As blood soaked his eyes, Tony Wolfe began to crawl the eighth of a mile back to his home, feeling for the edge of a freshly cut grass path.

As blood soaked his eyes, Tony Wolfe began to crawl the eighth of a mile back to his home, feeling for the edge of a freshly cut grass path.

Tony had been cutting hay with a haybine on his 64-acre hobby farm in near Homer Ridge, Minnesota, in June 2011, the Winona Daily News (http://bit.ly/2q1AJX2 ) reported. After climbing off the tractor to adjust the haybine, he heard the parking brake snap loose.

He remembered jumping and feeling the backside of the tractor as he was hit and thrown, his face experiencing the brunt of the impact.

"When I heard the click in the tractor, I knew what happened," Tony recalled.
He said if he had been able to jump two more inches, he would have walked home without injury. But reflecting on the accident later, he said he is thankful he made it as far as he did.

"The dear Lord must've picked me up and helped me jump as far as I jumped," Tony said.

His wife, Lucy Wolfe, came outside to find her husband bloodied and badly hurt. She called 911 and a neighbor, and soon Tony was airlifted to Gundersen Health System in La Crosse.

It's been six years since Tony jumped from death, and the hobby farmer said he spends every day thankful he still gets to experience life and strives to be healthy.

Tony participates in Winona Catholic Charities' Common Good Retired and Senior Volunteer Program Bone Builders class twice weekly, volunteers with SEMCAC as a driver and participates in water aerobics. These activities are what Tony credits as helping him maintain a healthy lifestyle after what could have been the end of his life.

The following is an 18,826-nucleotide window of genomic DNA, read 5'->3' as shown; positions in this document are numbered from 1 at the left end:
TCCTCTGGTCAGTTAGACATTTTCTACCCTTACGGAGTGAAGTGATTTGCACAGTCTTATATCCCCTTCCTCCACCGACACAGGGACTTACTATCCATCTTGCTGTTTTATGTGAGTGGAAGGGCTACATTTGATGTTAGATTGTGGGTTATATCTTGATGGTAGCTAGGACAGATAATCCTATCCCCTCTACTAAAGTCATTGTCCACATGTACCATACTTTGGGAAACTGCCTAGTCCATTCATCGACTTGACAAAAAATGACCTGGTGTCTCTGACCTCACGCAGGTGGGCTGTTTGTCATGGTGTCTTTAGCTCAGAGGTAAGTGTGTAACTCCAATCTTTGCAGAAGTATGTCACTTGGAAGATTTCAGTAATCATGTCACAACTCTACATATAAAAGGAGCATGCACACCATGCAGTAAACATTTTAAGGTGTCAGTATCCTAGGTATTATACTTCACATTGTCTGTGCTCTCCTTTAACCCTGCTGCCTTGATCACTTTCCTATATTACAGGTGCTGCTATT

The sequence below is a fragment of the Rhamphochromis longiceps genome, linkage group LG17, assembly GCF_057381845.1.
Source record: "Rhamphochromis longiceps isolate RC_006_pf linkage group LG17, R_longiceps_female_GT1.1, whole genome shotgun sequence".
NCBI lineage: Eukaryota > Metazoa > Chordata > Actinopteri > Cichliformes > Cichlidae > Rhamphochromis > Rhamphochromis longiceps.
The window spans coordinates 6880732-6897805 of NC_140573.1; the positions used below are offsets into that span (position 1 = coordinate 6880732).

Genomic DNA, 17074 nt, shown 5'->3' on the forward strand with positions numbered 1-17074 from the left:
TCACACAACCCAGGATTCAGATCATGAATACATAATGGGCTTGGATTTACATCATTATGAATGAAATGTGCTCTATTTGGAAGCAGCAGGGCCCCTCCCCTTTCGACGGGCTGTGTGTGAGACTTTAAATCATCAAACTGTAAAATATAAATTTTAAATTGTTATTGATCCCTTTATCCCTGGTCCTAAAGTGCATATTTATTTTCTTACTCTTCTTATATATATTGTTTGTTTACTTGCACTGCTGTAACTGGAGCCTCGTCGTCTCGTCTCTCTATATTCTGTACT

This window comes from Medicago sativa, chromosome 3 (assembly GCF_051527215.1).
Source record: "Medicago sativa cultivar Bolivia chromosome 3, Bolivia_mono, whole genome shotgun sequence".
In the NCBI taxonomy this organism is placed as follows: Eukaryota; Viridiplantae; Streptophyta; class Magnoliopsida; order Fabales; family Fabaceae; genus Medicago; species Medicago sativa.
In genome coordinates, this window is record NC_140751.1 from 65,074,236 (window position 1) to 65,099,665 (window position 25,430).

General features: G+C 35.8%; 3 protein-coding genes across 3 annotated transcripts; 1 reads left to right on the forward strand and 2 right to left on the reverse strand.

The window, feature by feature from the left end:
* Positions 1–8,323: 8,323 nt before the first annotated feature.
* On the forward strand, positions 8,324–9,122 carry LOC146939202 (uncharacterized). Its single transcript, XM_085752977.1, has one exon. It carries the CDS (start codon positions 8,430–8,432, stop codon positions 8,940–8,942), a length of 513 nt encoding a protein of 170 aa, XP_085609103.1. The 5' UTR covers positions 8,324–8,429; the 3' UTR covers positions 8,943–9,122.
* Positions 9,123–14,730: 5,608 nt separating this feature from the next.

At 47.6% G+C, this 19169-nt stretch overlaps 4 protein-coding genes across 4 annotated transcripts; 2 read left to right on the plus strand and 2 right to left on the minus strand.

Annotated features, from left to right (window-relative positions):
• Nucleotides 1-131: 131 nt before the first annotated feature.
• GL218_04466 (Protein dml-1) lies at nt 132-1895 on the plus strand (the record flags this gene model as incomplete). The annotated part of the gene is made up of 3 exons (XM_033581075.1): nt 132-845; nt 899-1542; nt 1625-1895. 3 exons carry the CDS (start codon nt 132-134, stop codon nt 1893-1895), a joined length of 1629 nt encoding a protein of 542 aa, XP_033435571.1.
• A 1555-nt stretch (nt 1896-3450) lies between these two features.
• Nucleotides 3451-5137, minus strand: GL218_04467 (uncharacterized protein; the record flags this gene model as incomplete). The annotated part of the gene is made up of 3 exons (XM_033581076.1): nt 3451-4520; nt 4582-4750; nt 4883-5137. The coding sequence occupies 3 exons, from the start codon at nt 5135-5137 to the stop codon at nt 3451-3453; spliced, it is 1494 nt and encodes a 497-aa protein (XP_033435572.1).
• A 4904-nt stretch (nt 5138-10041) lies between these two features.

Following the accident in June 2011, doctors described Anthony's face as a bag potato chips with the amount of damage he had sustained. He had a broken nose and sustained facial fractures.

In an email exchange updating loved ones of the Wolfes, Lucy explained that Tony had 11 plates and 40 screws in his face to piece parts of it back together.
But he only spent four days in the hospital, Lucy said.

When he came home, he was given exercises to help improve his strength. By December he was making the transition to eating solid foods again and gained back his full vision.

This allowed him to get back to helping SEMCAC, driving people to their appointments just months after a medical emergency of his own.

Tony credits his wife for helping him push through the recovery, by helping him set up doctors appointments and organizing his needs.

"She was such a big help," Tony said. "She's gone through a lot with me."

To continue a healthy lifestyle and improvement, Tony also joined the Bone Builders class. The class provides strength and balance exercises geared toward older adults.

Even before his accident, Tony said he was noticing signs of aging, including limited balance, but since joining the program, he said he has notice improvement in balance, strength and muscle abilities.

Tony said he would encourage other members of the community to participate, particularly men. He is one of the few currently participating.

He is often impressed with the capabilities of some of his classmates, particularly those he would not expect to see strides above him.

"Some of the older ladies can stand there and not use the chair," Tony said, laughing about how he still needs the chair for most of the exercises. "I'm finding as I do it, I can let go of the chair momentarily."

Lucy said she too is hoping to someday join in on the class, excited for some improvement in her overall health as well.

As for the hobby farm, Tony said he still cuts hay in the same spot where the accident happened. He said it does not bother him to pass by where he once crawled toward home with a bloody face, but in reflecting on the tailspin his life was put into six years ago, he said appreciation and a sense of carpe diem are the lessons he has gleaned.

"You were blessed, too," Lucy said.

"Sometimes when I get frustrated, I just get this picture out," Tony said, pointing to a picture of his swollen, bloodied face. "Just appreciate what you have. I came so close to losing everything."